They say it's based on energy, the memory of an active ingredient. I think that if extraordinary claims are going to be made about a treatment, it needs to be accompanied by extraordinary evidence. And that evidence is not here. Erica: Since there is no good proof the alternative works, we ask Golden if he's putting kids at risk. When people say that promoting or giving parents an option to immunize homeopathically is irresponsible because of lack of evidence, then my answer is very simple. Look at the evidence. I've reviewed the studies that Isaac Golden is presenting in his lectures.

I have reviewed his graduate thesis where he presents evidence that he's acquired. The quality of that evidence is low. What effect could what the homeopaths heard at this seminar have on parents and their kids? If they continue to receive information encouraging them to pursue options other than conventional vaccination, it's conceivable we could see those group immunization rates decline even further. So, could kids get sick? Yes. Erica: Which is why Health Canada requires labels on homeopathic vaccine alternatives, saying... Erica: So do the homeopathic vaccine alternatives offered to us have that label? We asked Katie and Emma to pick some up at two appointments.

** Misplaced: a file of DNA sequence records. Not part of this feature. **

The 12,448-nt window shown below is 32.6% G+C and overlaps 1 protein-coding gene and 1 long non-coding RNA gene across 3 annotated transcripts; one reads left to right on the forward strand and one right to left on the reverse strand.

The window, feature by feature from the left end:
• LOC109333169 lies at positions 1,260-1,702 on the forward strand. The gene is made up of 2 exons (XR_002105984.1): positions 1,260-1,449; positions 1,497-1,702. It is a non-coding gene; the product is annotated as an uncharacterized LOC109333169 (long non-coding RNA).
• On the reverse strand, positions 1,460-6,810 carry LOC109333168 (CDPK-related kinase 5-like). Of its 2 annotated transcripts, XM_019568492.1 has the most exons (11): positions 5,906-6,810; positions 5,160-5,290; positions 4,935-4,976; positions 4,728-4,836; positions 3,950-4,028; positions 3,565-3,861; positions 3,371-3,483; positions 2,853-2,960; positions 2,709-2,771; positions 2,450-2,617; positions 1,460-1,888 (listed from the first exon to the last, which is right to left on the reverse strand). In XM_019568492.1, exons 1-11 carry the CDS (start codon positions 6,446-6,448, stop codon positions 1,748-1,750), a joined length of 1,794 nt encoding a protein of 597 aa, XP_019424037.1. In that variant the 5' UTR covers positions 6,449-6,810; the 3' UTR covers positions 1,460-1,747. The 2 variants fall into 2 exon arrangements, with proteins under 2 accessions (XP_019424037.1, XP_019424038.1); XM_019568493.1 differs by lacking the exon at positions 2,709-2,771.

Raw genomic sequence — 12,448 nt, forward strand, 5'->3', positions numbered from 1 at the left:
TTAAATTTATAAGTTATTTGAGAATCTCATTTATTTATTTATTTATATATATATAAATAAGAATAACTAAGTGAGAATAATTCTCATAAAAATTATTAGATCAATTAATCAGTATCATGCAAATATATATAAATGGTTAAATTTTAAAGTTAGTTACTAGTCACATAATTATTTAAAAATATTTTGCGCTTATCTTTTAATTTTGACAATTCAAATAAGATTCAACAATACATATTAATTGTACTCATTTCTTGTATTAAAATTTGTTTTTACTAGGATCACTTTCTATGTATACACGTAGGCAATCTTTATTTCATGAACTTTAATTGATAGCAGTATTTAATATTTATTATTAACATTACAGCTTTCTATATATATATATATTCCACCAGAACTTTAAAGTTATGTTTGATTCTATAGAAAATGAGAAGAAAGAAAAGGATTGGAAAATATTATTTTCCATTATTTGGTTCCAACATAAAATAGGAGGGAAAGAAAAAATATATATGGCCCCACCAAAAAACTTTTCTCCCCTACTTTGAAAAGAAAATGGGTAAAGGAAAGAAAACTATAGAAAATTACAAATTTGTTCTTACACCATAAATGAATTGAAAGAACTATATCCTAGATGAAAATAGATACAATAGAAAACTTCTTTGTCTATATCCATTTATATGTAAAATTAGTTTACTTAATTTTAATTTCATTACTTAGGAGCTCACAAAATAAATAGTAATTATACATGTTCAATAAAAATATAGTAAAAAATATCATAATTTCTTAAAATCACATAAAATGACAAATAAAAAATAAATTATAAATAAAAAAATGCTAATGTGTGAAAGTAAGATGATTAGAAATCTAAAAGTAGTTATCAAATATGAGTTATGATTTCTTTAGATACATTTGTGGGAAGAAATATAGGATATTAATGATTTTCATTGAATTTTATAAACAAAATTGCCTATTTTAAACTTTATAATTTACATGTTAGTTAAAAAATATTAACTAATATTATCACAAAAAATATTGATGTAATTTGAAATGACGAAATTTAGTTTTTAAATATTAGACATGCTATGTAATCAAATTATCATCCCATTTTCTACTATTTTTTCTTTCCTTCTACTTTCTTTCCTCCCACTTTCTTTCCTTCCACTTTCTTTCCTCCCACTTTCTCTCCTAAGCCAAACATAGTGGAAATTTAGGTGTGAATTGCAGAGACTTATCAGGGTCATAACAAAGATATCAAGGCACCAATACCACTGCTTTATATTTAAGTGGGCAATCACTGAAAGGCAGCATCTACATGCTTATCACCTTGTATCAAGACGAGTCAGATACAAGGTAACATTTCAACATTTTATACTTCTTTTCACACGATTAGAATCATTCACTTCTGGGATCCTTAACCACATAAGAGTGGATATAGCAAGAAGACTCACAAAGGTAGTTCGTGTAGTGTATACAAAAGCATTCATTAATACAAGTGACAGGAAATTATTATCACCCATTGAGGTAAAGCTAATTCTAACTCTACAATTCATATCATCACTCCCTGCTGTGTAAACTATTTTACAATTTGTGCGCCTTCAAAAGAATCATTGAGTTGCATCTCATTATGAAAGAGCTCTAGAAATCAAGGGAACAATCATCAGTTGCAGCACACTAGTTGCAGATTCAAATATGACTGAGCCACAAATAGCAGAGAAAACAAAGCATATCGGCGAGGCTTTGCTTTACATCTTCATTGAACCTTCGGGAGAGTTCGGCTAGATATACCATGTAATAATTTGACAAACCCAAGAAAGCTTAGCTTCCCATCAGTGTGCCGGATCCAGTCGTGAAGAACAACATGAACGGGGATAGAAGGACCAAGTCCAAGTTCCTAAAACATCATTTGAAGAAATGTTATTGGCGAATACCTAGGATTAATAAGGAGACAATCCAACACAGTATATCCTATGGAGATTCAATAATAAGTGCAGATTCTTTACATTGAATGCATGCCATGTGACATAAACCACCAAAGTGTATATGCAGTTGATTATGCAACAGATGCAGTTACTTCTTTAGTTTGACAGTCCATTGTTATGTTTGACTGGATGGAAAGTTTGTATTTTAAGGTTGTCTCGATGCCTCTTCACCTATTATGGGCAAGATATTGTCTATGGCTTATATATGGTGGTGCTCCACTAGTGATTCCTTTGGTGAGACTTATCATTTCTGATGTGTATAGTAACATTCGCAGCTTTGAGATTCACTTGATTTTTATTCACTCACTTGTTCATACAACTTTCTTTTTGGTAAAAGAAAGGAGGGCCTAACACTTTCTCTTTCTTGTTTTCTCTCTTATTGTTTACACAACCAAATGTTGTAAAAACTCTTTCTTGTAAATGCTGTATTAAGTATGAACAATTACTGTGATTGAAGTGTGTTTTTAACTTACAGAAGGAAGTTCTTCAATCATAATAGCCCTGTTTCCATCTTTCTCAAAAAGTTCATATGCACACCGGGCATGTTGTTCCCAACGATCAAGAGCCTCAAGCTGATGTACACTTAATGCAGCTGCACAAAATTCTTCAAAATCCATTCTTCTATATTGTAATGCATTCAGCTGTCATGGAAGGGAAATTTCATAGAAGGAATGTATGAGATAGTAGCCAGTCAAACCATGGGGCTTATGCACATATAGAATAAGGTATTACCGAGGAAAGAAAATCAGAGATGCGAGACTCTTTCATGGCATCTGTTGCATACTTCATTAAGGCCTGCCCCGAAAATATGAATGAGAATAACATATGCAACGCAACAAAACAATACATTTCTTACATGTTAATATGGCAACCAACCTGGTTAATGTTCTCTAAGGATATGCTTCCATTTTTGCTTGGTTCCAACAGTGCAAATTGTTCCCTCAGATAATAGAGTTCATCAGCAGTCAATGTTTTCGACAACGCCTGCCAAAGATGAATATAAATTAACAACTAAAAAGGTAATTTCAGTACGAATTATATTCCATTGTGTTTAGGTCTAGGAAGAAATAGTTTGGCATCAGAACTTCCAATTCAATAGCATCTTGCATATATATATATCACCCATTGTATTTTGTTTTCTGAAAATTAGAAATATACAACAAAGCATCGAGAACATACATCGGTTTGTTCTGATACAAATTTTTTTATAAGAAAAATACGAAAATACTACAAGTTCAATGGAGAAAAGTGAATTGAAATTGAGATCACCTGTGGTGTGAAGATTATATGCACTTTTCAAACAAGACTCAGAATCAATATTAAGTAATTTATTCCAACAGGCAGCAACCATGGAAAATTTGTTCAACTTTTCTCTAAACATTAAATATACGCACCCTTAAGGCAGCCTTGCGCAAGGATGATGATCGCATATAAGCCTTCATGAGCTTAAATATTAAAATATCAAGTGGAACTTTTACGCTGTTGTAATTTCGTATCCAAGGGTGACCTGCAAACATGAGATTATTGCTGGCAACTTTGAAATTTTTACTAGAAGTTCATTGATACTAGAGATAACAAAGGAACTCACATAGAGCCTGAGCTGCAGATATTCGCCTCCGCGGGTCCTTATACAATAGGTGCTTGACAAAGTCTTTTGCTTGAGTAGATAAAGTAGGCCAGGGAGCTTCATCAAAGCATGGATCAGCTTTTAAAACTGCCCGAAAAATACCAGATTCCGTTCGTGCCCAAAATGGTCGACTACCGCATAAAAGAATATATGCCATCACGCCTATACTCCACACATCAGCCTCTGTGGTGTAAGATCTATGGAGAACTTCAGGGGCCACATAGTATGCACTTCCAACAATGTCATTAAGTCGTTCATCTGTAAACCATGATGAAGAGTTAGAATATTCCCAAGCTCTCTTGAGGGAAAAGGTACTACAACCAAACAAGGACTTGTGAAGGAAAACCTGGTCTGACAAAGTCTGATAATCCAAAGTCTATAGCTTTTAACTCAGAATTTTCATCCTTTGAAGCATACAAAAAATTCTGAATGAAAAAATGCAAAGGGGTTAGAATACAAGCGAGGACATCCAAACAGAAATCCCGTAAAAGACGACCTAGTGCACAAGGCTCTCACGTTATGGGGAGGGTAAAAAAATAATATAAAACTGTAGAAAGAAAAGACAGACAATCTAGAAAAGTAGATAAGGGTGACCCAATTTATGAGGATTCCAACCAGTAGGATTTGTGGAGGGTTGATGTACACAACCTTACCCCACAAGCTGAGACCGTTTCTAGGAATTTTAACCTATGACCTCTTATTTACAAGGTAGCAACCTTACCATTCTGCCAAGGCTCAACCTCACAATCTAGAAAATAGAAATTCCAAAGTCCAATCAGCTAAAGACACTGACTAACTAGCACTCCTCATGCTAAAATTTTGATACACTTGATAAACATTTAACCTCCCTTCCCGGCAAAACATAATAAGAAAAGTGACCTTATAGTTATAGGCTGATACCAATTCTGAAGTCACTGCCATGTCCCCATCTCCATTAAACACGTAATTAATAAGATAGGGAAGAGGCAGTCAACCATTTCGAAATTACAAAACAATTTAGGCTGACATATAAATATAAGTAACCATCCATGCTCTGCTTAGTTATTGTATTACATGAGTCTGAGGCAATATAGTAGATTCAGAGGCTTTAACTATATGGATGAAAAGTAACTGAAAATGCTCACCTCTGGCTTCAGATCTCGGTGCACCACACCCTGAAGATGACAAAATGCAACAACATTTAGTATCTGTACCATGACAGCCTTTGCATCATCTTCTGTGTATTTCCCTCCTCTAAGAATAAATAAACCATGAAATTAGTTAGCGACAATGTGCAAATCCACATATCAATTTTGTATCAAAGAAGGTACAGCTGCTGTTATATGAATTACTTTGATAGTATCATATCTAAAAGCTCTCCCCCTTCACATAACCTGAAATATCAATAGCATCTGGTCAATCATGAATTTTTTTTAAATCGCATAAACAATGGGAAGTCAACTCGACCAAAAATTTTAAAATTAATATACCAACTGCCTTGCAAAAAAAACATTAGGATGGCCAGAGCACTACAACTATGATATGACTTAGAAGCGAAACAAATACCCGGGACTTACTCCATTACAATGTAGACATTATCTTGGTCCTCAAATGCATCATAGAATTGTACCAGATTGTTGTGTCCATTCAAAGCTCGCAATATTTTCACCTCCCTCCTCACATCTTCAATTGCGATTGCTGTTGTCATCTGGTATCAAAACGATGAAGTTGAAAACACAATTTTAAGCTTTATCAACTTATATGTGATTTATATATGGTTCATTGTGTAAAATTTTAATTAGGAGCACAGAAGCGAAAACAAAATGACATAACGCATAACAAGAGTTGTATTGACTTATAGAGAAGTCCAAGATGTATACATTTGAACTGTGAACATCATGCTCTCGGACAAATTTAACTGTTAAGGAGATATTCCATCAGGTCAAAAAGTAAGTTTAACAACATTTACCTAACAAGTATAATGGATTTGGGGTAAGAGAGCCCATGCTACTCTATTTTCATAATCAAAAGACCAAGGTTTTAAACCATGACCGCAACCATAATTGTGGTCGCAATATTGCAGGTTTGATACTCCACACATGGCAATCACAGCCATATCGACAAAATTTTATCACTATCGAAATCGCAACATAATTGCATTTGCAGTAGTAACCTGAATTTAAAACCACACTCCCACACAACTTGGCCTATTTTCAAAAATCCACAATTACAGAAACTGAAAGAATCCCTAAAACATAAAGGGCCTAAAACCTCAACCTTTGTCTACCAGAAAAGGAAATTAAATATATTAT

What did you get? I got whooping cough. Okay, and it's some pills inside. Do you want to see them? Erica: But when we check them out... Did you get any kind of a warning with those? No, this is exactly how they came. Erica: No label here. So these are for measles. Do you see a warning on your package? Nope, I do not. Just the instructions.